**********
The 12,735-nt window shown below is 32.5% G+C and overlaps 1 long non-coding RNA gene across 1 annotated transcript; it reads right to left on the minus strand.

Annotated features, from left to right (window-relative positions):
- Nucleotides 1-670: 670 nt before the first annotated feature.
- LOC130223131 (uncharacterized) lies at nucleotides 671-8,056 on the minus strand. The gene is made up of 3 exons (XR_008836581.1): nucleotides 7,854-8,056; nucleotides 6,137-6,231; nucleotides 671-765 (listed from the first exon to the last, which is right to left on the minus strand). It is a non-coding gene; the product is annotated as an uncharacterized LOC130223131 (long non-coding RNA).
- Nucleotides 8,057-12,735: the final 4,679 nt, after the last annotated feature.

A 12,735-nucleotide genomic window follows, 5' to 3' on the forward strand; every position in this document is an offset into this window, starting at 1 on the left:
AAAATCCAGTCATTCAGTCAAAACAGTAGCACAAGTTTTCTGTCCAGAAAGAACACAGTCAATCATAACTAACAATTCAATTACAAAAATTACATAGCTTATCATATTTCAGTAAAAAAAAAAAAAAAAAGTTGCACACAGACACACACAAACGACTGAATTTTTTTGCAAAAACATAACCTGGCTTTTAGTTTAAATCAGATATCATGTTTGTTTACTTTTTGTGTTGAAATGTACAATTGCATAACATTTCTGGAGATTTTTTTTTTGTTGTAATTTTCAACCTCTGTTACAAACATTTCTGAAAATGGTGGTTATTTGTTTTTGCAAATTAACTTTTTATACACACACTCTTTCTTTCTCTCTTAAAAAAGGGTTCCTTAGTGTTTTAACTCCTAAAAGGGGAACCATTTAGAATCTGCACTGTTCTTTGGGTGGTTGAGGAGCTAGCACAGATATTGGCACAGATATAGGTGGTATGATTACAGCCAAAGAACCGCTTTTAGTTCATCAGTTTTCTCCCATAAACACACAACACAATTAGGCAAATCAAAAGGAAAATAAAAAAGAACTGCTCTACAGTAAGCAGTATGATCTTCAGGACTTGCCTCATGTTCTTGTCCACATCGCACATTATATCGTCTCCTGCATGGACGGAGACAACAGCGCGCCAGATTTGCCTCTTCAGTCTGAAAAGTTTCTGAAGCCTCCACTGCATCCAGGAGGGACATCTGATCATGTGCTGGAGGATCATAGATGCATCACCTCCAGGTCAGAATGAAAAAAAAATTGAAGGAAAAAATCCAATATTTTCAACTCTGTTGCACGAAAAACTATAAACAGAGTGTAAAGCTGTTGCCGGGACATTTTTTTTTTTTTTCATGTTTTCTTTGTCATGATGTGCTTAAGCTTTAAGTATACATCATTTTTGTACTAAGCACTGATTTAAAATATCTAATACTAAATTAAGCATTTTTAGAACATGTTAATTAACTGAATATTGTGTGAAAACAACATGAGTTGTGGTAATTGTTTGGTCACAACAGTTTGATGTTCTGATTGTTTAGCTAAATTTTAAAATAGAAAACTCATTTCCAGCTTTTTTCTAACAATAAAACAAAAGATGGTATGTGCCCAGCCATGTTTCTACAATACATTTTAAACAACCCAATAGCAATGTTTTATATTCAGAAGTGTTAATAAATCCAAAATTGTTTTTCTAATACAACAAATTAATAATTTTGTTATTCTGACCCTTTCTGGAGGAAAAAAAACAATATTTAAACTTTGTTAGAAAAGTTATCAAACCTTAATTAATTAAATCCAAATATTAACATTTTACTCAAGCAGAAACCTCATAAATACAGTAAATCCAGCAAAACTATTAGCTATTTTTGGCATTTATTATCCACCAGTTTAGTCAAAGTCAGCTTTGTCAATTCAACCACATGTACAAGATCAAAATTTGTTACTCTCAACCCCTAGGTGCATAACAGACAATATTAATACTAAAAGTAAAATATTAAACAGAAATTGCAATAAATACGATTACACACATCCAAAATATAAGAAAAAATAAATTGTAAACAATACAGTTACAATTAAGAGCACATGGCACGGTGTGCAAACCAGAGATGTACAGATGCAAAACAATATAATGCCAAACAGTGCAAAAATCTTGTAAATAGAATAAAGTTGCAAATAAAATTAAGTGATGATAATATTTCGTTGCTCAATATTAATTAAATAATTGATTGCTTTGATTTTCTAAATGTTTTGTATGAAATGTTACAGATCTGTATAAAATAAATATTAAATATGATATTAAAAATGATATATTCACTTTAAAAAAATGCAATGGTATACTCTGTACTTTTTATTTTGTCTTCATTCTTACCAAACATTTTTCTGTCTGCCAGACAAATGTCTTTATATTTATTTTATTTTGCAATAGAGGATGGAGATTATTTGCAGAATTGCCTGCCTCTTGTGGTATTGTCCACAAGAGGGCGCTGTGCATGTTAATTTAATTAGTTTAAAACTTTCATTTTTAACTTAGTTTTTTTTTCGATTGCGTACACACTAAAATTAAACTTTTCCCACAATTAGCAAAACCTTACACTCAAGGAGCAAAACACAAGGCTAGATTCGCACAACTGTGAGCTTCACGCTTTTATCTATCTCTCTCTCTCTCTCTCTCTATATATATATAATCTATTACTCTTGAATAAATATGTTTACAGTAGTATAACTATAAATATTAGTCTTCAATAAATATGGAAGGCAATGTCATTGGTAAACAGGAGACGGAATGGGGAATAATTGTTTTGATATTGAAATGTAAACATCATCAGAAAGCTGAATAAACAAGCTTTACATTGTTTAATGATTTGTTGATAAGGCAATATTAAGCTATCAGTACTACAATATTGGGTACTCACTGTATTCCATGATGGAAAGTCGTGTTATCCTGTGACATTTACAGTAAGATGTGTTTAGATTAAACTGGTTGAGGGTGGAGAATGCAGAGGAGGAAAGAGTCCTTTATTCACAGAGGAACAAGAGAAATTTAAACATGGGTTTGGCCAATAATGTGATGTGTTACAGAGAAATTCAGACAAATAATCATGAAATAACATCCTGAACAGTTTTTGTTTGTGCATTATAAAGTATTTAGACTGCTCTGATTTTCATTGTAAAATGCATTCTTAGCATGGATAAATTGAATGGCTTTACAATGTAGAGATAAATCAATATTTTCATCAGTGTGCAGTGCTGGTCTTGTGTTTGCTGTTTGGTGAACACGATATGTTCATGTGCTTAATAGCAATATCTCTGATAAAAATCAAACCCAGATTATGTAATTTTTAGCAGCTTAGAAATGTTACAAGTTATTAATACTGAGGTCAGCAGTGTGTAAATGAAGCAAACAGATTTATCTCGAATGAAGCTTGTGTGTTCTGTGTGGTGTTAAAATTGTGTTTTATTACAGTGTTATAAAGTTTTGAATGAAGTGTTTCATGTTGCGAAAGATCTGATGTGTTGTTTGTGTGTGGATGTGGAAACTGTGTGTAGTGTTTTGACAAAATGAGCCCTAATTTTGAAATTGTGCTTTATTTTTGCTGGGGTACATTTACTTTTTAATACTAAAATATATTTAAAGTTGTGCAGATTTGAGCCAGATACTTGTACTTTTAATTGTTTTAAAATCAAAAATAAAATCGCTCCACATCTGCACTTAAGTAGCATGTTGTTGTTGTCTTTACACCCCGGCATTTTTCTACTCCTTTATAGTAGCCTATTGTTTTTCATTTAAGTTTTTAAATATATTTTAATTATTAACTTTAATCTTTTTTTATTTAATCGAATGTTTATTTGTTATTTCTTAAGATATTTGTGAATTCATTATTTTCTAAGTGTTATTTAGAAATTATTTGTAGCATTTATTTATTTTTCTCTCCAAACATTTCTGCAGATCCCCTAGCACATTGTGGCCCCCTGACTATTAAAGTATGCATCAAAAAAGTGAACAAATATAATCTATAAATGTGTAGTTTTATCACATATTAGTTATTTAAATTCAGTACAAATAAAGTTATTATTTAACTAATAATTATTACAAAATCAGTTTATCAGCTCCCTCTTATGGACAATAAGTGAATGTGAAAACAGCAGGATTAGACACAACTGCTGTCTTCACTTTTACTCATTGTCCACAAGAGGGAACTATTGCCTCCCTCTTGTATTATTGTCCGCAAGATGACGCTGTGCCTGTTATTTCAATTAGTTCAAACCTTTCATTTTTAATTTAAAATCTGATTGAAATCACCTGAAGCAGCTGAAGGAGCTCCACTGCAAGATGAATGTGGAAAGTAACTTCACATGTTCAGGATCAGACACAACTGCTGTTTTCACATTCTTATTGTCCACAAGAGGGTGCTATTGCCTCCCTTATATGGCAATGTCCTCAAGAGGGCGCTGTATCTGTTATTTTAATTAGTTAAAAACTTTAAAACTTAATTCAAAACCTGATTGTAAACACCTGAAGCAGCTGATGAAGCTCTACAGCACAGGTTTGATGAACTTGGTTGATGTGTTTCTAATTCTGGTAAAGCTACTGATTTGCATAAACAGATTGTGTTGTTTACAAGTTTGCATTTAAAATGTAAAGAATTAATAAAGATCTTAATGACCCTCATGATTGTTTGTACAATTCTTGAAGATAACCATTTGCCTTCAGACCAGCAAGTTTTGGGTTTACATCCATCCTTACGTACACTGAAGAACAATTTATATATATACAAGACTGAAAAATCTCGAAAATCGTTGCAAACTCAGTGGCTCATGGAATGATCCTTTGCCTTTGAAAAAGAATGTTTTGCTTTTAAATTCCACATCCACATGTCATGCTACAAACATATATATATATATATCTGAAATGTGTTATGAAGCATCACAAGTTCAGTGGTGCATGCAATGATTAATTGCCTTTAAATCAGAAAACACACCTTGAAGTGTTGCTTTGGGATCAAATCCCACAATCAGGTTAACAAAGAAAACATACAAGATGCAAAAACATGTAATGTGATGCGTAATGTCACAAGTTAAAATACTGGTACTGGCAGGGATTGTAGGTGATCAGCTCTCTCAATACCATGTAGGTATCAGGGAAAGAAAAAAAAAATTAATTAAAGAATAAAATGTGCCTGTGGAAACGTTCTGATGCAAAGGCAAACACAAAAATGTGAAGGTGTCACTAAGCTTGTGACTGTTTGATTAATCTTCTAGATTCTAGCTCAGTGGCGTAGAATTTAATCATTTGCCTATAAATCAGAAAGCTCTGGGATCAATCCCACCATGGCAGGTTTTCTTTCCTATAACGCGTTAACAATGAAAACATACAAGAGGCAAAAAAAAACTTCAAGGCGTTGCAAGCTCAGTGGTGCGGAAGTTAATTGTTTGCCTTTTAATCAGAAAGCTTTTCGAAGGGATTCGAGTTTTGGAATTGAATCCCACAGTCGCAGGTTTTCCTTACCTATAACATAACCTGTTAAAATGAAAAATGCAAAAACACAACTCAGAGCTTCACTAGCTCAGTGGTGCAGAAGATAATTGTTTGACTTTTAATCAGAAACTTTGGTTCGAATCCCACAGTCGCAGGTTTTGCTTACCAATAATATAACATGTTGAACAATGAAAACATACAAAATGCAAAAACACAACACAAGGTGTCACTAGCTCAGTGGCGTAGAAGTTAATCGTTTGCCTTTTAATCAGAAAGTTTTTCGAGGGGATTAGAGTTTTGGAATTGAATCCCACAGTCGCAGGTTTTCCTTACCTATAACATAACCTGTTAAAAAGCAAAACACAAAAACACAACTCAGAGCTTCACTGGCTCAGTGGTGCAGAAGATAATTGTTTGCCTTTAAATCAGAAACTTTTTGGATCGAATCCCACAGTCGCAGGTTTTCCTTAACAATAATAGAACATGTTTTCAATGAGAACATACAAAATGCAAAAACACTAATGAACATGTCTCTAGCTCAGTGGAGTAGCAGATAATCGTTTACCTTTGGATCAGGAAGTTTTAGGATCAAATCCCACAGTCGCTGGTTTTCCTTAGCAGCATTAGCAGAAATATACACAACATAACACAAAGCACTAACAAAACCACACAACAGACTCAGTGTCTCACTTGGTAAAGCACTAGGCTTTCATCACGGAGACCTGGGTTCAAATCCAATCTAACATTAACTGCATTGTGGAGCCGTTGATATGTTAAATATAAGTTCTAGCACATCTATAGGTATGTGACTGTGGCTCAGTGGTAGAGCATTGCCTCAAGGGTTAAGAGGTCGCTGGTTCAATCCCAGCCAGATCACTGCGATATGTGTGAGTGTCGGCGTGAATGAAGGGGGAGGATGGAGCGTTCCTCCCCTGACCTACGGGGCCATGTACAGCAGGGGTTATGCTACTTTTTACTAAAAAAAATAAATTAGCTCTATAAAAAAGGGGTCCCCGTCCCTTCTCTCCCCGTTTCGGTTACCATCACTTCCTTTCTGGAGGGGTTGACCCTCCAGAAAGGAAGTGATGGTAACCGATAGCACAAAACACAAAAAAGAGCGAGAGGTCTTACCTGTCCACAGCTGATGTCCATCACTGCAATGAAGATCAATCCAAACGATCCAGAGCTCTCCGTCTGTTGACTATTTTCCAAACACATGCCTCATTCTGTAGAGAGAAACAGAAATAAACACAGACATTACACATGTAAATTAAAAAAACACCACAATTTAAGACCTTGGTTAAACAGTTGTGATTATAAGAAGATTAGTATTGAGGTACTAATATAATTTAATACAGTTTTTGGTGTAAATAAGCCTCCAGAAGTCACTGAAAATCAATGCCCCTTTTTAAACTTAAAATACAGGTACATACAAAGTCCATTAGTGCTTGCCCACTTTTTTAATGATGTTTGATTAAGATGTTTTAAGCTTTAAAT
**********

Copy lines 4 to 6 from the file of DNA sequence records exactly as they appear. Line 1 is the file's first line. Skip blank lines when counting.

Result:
- LOC130223131 (uncharacterized) lies at nucleotides 671-8,056 on the minus strand. The gene is made up of 3 exons (XR_008836581.1): nucleotides 7,854-8,056; nucleotides 6,137-6,231; nucleotides 671-765 (listed from the first exon to the last, which is right to left on the minus strand). It is a non-coding gene; the product is annotated as an uncharacterized LOC130223131 (long non-coding RNA).
- Nucleotides 8,057-12,735: the final 4,679 nt, after the last annotated feature.

A 12,735-nucleotide genomic window follows, 5' to 3' on the forward strand; every position in this document is an offset into this window, starting at 1 on the left: